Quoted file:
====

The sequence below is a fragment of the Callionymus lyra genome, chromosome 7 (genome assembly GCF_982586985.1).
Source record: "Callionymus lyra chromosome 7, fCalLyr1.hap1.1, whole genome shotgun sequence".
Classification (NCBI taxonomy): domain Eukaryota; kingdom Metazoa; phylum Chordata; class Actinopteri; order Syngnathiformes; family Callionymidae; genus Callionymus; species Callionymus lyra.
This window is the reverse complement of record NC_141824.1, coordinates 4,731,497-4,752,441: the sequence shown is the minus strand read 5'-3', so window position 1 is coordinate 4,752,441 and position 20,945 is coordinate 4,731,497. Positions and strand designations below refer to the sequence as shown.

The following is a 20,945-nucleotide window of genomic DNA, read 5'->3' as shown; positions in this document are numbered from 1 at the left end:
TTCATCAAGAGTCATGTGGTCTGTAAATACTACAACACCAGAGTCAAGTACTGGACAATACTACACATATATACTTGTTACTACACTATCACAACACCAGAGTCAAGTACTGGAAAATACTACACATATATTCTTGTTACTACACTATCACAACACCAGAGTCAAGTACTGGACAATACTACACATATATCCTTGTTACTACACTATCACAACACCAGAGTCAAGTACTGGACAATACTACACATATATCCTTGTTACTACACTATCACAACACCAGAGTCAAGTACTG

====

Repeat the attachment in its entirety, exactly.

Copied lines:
The sequence below is a fragment of the Callionymus lyra genome, chromosome 7 (genome assembly GCF_982586985.1).
Source record: "Callionymus lyra chromosome 7, fCalLyr1.hap1.1, whole genome shotgun sequence".
Classification (NCBI taxonomy): domain Eukaryota; kingdom Metazoa; phylum Chordata; class Actinopteri; order Syngnathiformes; family Callionymidae; genus Callionymus; species Callionymus lyra.
This window is the reverse complement of record NC_141824.1, coordinates 4,731,497-4,752,441: the sequence shown is the minus strand read 5'-3', so window position 1 is coordinate 4,752,441 and position 20,945 is coordinate 4,731,497. Positions and strand designations below refer to the sequence as shown.

The following is a 20,945-nucleotide window of genomic DNA, read 5'->3' as shown; positions in this document are numbered from 1 at the left end:
TTCATCAAGAGTCATGTGGTCTGTAAATACTACAACACCAGAGTCAAGTACTGGACAATACTACACATATATACTTGTTACTACACTATCACAACACCAGAGTCAAGTACTGGAAAATACTACACATATATTCTTGTTACTACACTATCACAACACCAGAGTCAAGTACTGGACAATACTACACATATATCCTTGTTACTACACTATCACAACACCAGAGTCAAGTACTGGACAATACTACACATATATCCTTGTTACTACACTATCACAACACCAGAGTCAAGTACTG